A method that Alaska voters are being asked to approve — Ballot Measure 2 — is what will likely cost Sen. Susan Collins of Maine her seat in November.
Ranked choice voting and the expected flood of mail-in ballots from Democrats are a toxic combination to Collins and other Republicans in Maine this year.
With Maine’s new ranked choice voting, Collins will need a greater than 50 percent majority, rather than a plurality, to win her fifth term in office. That’s because there is not just a Democrat and Republican in the race, but also two independents.
Right now, Collins is trailing Maine House Speaker Sara Gideon, a Democrat by over 6 percent, according to a compilation of polls at RealClearPolitics.
The ranked-choice voting has never been used in a Maine U.S. Senate race. It’s a complicated system that has voters vote for who they want most, second most, and so on, and it’s a system that relies on machines to count the “instant run-off.” When a candidate reaches more than 50 percent, the race is over.
Some have called it a race to the bottom; others say it simply favors Democrats.
It’s what is proposed for Alaska voters with Ballot Measure 2. Led by former Walker Chief of Staff Scott Kendall, Ballot Measure 2 is funded and pushed by the same groups that convinced Maine voters in 2016 to go for the new way of voting.
Maine Republicans are challenging the legality of it, but the ballots have now been printed. Maine’s Democrat Secretary of State had invalidated enough signatures on a repeal initiative to prevent Republicans from stopping the ranked-choice method from being used in this presidential cycle. Court challenges on that action were not enough to stop the Democrats from going forward.
This bodes poorly for Sen. Collins. Six years ago, she won with nearly 70 percent of the vote. But now, she is underwater with voters because President Donald Trump’s unpopularity with some Maine voters puts that state in the “leans Biden” category. Democrats have targeted this state as a “pick up” for them for the Senate seat.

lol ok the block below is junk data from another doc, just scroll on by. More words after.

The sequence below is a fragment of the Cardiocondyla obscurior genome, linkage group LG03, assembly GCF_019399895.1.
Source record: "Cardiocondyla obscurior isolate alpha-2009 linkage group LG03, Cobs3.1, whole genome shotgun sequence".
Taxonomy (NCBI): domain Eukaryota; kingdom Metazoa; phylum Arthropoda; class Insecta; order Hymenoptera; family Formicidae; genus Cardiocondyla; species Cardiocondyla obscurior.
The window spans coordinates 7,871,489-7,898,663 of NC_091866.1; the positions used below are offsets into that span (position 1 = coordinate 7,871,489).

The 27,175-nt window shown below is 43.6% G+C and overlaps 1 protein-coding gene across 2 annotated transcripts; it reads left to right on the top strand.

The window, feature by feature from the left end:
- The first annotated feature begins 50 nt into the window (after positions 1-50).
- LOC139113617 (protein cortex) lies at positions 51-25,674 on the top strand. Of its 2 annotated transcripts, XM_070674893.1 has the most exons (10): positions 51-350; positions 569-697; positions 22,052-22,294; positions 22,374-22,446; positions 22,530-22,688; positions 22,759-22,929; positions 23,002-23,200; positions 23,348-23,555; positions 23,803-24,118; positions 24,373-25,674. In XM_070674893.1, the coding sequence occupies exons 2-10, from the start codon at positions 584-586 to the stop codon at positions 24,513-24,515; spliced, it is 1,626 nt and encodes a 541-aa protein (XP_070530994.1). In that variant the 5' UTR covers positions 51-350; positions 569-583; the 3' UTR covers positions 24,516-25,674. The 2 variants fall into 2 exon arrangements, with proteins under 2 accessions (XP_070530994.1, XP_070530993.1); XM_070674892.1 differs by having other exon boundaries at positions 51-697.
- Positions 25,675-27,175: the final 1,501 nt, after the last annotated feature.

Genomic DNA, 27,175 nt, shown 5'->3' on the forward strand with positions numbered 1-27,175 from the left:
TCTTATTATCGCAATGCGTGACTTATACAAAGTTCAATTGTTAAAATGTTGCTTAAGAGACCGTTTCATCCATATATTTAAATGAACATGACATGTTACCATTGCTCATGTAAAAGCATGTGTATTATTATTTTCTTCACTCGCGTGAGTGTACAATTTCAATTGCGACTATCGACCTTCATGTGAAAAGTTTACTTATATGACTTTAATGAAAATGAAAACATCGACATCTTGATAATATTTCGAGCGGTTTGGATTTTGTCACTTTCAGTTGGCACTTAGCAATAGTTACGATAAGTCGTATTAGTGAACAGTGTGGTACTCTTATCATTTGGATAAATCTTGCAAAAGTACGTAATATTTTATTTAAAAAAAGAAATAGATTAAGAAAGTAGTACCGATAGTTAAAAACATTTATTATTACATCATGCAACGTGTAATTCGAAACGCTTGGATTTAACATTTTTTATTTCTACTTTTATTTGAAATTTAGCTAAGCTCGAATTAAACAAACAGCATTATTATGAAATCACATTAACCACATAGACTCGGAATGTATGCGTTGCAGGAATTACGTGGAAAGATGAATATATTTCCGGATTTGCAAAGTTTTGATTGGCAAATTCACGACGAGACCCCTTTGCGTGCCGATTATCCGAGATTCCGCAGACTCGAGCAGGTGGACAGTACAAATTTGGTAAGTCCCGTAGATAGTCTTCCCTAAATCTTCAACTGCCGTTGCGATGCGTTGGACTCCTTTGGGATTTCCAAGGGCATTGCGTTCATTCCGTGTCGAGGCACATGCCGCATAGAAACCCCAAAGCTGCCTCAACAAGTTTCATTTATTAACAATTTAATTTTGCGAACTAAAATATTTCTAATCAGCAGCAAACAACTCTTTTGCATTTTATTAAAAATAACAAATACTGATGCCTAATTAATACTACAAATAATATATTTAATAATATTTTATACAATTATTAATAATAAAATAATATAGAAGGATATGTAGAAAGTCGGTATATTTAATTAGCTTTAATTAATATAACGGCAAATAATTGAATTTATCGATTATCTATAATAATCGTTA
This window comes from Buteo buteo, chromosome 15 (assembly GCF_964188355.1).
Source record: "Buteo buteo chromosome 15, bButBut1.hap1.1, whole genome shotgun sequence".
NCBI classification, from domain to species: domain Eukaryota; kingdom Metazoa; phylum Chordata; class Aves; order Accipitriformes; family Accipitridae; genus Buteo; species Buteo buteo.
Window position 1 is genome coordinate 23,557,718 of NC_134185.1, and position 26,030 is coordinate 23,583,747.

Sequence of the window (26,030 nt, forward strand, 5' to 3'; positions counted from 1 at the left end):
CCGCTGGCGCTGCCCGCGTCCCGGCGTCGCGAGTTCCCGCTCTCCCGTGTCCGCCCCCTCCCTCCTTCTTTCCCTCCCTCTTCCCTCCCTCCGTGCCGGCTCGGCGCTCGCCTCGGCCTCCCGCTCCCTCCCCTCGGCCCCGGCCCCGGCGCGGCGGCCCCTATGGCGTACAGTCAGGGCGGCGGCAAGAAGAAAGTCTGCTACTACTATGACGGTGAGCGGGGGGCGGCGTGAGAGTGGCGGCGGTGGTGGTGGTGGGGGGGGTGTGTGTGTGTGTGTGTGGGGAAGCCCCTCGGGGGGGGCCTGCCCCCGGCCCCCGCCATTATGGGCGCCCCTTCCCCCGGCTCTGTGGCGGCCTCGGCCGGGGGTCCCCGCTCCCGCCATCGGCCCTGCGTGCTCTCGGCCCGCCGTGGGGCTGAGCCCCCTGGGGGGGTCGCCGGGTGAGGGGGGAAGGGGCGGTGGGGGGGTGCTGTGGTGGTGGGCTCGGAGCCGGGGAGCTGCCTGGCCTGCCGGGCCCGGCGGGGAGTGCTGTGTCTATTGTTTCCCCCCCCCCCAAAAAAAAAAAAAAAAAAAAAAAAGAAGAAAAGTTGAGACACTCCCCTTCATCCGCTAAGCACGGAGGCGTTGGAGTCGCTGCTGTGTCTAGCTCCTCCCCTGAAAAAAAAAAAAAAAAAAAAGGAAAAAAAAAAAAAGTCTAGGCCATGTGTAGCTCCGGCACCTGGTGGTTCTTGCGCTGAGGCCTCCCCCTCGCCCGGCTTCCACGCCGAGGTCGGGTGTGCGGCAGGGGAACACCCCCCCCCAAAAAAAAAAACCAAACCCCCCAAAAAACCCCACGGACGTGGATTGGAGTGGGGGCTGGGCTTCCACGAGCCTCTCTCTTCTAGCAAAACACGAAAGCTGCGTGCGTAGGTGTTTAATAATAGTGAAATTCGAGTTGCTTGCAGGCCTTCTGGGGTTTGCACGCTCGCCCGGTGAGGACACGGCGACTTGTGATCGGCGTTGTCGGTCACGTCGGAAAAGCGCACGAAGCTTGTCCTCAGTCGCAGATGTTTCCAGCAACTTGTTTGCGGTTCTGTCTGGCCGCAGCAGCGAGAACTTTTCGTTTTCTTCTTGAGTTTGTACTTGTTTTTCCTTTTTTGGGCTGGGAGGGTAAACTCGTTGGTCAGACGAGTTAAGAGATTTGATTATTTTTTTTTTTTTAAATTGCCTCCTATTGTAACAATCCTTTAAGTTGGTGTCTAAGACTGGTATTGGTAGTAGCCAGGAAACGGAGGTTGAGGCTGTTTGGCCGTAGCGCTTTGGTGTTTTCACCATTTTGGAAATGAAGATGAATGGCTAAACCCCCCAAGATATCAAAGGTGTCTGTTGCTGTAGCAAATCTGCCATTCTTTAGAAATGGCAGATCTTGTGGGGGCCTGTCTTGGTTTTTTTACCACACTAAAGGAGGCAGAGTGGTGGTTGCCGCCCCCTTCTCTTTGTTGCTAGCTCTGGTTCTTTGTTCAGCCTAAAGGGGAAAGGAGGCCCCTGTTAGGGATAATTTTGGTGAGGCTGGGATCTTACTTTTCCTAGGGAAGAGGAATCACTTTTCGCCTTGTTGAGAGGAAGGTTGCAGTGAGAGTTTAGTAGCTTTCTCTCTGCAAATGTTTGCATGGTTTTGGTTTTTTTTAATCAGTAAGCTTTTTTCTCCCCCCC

Maine voters have one cycle of experience with the ranked-choice system, and Republicans have already been on the losing end because of the way Republicans vote — many of them won’t rank candidates.
In 2018, a Maine legislative race that was won by Bruce Poliquin with over 46 percent of the vote, ended up flipping to Democrats after the ranked choice tally was completed. Democratic Rep. Jared Golden didn’t have enough “first choice” votes but ended up with enough “second choice” votes to overtake Poliquin and get just over 50 percent of the vote. The “second choice” candidate won the race.
That is what is expected to happen on Nov. 3 in the U.S. Senate race.
One way the ranked-choice ballot disenfranchises Republican voters is because they are “values voters” who only select one candidate, giving Democrats and non-aligned voters who do play the ranking system a structural advantage.
For example, Republicans who are pro-life voters will not choose a pro-abortion candidate as their second or third choice. Therefore, they get just one shot at the ballot, while those who play the ballot with more choices have their votes counted more than once.
Alaskans will be asked in November by Outside interests to adopt the system in Alaska. Republicans — and also Democrats like former State Sen. Johnny Ellis and former U.S. Sen. Mark Begich — have come out in opposition to Ballot Measure 2.